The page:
The Chronicles of Narnia: The Voyage of the Dawn Treader (review)

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Unmagical Mystery Tour

More like Voyage of the Yawn Treader, actually. Little kids will surely find this collection of fantastical geegaws enthralling — look, a talking mouse! hey, a minotaur! — but as a grownup fan of the magical and the mysterious, I was almost totally bored by this third, and perhaps most tryingly pious, installment in C.S. Lewis’s fanciful spin on Christian mythology, The Chronicles of Narnia, following on from The Lion, the Witch and the Wardrobe and Prince Caspian
There’s a whole lotta capital-A Adventure here without a whole lotta connecting story as seemingly random cool things get tossed into a listless, if not actually unpleasant excursion around the outlying islands of the pseudo-medieval realm of Narnia. The two youngest Pevensie children, Lucy (Georgie Henley) and Edmund (Skander Keynes), inadvertently escape from war-torn 1940s Britain, with their horrid cousin Eustace (Will Poulter) accidentally in tow, and journey through a magic painting this time (the magic wardrobe is nowhere in sight) to wash up on The Dawn Treader, the exploratory vessel — it’s neat-o like a Viking warship! — of King Caspian (Ben Barnes: Easy Virtue, Stardust), whom they’d met in the previous film in the series, back when he was merely Prince Caspian and their older siblings were along for the ride (Peter and Susan make only brief appearances here). Now, Caspian has some bad news for them: Narnia is at peace. There’s kinda really nothing interesting going on, no big disasters for the Earther kids to get messed up in. So they just goof around for a while — Caspian and Edmund get to have fun sword duel! rational stick-in-the-mud Eustace gets to faint at the sight of a minotaur! — waiting for trouble. Which does, invariably, find them, in the form of a mission to find the seven swords of seven lords who got lost on a mission to do something or other important to the fate of Narnia.

When the story finally does start, however, it never hangs together. There’s a magician (Bille Brown: Oscar and Lucinda) on one island who has cast an invisibility spell over the strange one-legged vaguely humanish creatures who live there, which makes for a goodly chunk of a tangent, but we never get what that was all about. The magician points them in the direction of the next bit the script — by Christopher Markus, Stephen McFeely, and Michael Petroni — never really explicates, involving how those seven swords, once Edmund, Lucy, and Caspian find them, need to be lain upon Aslan’s table on another island in order to fix all the Bad Things that are happening, but we never understand what the heck this act is meant to do, either.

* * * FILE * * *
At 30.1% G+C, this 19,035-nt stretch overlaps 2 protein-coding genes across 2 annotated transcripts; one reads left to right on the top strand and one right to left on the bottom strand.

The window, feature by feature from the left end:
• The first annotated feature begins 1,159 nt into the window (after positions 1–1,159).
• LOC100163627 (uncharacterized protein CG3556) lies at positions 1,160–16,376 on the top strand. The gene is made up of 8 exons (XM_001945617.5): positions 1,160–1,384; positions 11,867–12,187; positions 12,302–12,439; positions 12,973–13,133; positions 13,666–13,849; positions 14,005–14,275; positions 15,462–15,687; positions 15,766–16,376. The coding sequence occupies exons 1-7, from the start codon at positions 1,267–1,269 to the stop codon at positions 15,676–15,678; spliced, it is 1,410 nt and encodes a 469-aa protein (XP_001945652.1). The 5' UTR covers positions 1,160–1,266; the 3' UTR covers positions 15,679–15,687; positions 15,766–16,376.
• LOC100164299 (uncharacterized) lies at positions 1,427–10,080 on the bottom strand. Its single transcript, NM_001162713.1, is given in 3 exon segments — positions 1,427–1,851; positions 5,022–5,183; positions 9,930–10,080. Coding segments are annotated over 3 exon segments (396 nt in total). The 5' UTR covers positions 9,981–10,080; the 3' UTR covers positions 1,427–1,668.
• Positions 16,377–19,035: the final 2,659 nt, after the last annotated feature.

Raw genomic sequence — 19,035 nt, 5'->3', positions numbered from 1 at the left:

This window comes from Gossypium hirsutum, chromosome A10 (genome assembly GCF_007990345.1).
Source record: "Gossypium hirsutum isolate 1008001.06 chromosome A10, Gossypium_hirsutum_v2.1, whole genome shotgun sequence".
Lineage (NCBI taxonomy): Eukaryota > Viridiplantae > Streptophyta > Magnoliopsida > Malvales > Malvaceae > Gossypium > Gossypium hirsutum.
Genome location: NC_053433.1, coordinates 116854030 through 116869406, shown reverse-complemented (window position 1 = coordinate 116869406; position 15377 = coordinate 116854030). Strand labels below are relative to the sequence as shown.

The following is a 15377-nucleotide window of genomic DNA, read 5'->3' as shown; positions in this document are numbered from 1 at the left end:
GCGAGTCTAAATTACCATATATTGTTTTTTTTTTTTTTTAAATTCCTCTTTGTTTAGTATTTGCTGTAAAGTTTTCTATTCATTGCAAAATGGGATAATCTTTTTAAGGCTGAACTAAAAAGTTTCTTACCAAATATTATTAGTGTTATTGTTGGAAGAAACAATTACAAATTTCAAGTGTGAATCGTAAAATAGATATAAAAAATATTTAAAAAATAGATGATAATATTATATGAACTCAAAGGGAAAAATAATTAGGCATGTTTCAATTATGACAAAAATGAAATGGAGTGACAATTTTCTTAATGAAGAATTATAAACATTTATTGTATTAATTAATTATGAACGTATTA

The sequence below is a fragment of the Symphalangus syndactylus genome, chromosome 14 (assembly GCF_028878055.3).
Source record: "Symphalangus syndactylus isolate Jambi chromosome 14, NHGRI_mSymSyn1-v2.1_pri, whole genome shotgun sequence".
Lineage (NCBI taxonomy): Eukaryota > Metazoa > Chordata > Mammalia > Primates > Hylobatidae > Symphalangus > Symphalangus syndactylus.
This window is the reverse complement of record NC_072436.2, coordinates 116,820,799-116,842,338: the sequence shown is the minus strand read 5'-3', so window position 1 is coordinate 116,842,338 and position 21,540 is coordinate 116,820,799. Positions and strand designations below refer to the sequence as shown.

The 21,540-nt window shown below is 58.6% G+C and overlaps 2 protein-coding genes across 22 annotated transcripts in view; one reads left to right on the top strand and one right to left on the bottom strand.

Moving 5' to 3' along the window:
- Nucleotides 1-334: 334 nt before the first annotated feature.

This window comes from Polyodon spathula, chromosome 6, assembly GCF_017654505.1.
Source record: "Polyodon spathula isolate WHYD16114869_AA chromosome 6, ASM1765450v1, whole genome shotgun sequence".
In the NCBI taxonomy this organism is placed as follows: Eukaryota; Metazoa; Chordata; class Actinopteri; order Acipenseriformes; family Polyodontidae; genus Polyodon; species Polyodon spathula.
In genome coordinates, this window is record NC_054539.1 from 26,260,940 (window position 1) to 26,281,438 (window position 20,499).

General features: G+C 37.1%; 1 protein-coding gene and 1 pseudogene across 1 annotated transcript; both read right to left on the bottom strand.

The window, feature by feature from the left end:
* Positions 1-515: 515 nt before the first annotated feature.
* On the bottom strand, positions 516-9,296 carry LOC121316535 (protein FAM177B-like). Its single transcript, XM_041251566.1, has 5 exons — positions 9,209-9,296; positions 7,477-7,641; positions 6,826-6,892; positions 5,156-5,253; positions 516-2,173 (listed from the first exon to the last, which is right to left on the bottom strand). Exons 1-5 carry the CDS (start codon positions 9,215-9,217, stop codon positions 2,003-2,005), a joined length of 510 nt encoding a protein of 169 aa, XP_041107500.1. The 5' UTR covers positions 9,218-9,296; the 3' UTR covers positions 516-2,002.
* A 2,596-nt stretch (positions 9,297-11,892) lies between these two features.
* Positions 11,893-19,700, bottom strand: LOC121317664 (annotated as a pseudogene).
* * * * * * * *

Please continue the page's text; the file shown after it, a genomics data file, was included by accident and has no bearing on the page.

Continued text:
I have a terrible feeling we’re meant to just take it all on faith, just trust that this is the right thing to do and that perhaps we aren’t even meant to understand it. Because of course Aslan the lion (the voice of Liam Neeson: The Next Three Days, The A-Team) is a stand-in for Jesus, and C.S. Lewis’s Narnia novels are Christian apologetics. Perhaps those in the club find the notion of blind trust, even in the face of the irrational, comforting. But it sure doesn’t make for a compelling movie.

It doesn’t help, either, that the adventures here have no heft, no emotion, and that the only truly involving characters are the talking warrior mouse Reepicheep (the voice of Simon Pegg: Ice Age: Dawn of the Dinosaurs, Star Trek) and a dragon who enters the story literally out of nowhere (he doesn’t speak) — they have some nice moments together and separately, and are more animated than the human characters, even though they’re CGI animated. That’s not a criticism of the kids, who are fine, but of the lackluster script and the unimaginative direction, by Michael Apted (Enough), which treats what should be awe-inspiring as so prosaic that we wonder why we’re even being invited to look at it.

The postproduction conversion to 3D doesn’t help, either: it succeeds only in rendering the sweet-faced kids and the lovely landscapes creepy and fakey. It adds nothing to film… except a heftier ticket price. There’s no magic in that at all, except perhaps of the bad kind.

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